On 10 January 1867, bird species such as pheasant, blackbirds, thrushes and starlings were introduced to Canterbury.
The Canterbury Acclimatisation Society had formed just four year before and the releasing of the above species coincided with a similar release made by Auckland’s Acclimatisation Society.
Sadly, at this time, no research or science was conducted before such releases bearing no thought of the impact it would have on New Zealand’s native flora and fauna. With the passing of the Animal Protection and Salmon and Trout Acts in 1867, the country was wide open for these legal imports.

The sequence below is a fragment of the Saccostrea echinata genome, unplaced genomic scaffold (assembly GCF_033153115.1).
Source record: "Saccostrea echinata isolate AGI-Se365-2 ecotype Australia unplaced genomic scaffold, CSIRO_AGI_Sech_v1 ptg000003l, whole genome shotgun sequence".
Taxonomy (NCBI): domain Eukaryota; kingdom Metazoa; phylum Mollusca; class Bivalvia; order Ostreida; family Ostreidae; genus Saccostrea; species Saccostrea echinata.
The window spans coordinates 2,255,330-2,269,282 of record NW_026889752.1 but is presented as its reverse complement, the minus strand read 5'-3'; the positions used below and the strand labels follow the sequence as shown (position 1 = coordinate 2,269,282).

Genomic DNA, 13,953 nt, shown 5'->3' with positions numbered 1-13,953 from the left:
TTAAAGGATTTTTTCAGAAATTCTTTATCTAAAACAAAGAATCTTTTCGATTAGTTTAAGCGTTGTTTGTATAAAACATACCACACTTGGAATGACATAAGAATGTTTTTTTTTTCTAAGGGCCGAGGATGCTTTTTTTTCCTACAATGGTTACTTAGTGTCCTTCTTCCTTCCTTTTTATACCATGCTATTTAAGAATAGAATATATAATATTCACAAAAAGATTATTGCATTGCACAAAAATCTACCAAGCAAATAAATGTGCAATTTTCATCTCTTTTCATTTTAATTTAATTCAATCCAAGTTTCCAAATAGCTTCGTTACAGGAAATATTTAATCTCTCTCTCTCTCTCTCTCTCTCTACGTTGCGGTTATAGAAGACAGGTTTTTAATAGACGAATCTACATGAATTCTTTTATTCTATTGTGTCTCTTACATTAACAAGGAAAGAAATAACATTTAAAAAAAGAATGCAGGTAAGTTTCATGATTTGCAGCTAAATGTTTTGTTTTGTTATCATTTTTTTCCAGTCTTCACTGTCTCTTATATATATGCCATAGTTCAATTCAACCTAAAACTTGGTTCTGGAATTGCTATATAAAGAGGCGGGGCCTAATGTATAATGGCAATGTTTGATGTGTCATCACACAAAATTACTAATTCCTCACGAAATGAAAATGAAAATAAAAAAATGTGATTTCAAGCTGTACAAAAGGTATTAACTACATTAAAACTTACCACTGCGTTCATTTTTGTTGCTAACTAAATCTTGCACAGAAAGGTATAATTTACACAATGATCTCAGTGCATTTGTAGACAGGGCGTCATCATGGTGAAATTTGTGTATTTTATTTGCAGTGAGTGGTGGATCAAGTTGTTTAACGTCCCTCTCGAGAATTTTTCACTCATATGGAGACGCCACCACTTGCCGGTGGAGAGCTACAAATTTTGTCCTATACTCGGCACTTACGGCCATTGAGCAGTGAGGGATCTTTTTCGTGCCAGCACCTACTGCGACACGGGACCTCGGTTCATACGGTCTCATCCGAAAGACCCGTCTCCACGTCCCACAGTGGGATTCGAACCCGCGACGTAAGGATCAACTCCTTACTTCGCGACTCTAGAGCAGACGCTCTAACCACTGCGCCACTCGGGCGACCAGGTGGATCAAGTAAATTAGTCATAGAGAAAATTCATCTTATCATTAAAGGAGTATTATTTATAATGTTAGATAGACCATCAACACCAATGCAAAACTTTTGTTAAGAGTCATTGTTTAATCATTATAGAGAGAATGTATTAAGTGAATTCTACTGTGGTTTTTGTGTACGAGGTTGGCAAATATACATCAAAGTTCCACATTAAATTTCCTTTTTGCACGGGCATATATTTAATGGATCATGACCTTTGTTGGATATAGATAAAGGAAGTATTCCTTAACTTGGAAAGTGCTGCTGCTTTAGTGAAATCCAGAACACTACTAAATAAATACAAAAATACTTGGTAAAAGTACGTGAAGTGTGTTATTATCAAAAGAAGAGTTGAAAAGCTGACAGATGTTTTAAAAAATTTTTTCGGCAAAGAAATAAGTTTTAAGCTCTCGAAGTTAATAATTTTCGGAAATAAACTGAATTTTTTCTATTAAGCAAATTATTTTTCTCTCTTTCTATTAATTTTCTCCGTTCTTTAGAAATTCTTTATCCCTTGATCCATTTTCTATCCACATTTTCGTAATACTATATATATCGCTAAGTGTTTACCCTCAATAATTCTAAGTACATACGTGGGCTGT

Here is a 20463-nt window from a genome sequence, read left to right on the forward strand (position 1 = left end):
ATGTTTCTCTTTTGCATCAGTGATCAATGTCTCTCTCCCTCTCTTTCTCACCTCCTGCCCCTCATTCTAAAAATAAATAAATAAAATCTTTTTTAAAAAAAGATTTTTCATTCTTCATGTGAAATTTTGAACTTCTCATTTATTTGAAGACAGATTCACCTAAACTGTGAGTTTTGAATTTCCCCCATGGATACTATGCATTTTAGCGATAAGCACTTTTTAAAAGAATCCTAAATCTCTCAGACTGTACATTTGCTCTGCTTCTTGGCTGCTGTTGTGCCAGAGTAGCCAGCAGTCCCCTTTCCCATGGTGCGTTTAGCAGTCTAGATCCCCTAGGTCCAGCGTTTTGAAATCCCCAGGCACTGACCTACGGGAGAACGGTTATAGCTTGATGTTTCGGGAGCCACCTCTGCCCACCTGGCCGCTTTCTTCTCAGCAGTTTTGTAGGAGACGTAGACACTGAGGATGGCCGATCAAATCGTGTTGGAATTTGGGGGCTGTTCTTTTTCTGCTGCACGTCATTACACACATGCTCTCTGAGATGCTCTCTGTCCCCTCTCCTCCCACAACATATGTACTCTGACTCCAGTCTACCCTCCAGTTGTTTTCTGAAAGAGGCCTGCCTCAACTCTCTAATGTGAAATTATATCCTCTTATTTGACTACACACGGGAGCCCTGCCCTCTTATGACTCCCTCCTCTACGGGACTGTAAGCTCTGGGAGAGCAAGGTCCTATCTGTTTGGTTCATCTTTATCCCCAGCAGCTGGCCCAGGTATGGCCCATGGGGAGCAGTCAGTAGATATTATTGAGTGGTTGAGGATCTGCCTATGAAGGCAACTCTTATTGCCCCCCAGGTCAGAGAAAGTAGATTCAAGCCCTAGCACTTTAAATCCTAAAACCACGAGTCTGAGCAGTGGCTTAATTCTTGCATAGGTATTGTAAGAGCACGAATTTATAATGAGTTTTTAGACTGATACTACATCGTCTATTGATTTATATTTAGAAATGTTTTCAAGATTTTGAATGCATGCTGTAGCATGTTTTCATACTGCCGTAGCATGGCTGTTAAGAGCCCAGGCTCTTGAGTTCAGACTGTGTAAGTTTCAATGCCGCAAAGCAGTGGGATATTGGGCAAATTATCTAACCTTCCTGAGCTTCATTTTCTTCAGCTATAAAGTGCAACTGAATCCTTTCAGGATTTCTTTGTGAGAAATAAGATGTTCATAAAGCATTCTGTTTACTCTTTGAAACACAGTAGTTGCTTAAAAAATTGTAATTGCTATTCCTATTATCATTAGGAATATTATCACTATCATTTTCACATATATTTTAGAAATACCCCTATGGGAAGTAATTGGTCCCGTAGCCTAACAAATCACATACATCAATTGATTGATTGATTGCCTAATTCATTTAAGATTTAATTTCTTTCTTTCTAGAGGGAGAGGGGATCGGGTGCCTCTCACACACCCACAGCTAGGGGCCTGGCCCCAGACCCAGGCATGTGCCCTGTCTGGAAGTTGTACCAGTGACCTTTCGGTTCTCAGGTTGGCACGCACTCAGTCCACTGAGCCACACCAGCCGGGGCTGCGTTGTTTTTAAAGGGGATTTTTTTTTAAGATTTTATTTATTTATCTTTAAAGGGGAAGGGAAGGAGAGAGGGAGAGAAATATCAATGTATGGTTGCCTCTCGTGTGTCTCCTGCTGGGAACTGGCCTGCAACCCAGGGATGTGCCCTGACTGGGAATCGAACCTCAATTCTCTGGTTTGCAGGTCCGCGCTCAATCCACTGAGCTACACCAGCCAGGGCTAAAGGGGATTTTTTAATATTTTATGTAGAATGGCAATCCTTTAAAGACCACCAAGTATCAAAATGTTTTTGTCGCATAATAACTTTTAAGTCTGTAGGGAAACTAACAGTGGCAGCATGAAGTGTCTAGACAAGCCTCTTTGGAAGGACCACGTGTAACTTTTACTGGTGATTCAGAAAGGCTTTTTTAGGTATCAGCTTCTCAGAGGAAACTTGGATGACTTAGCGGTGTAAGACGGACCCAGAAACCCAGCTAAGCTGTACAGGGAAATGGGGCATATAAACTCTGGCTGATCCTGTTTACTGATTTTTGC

If 25% or more of these animals survive the months at sea – stored up in cages on the ship’s deck – the import was considered a success. Licenses were sold for game animals (deer and birds) and this income continued to fund these societies work.
For New Zealand especially, the result of this part of our history is still proving disastrous with some of the introduced species.
*Image courtesy of the Melbourne Music Boutique – http://melbournemusicboutique.com/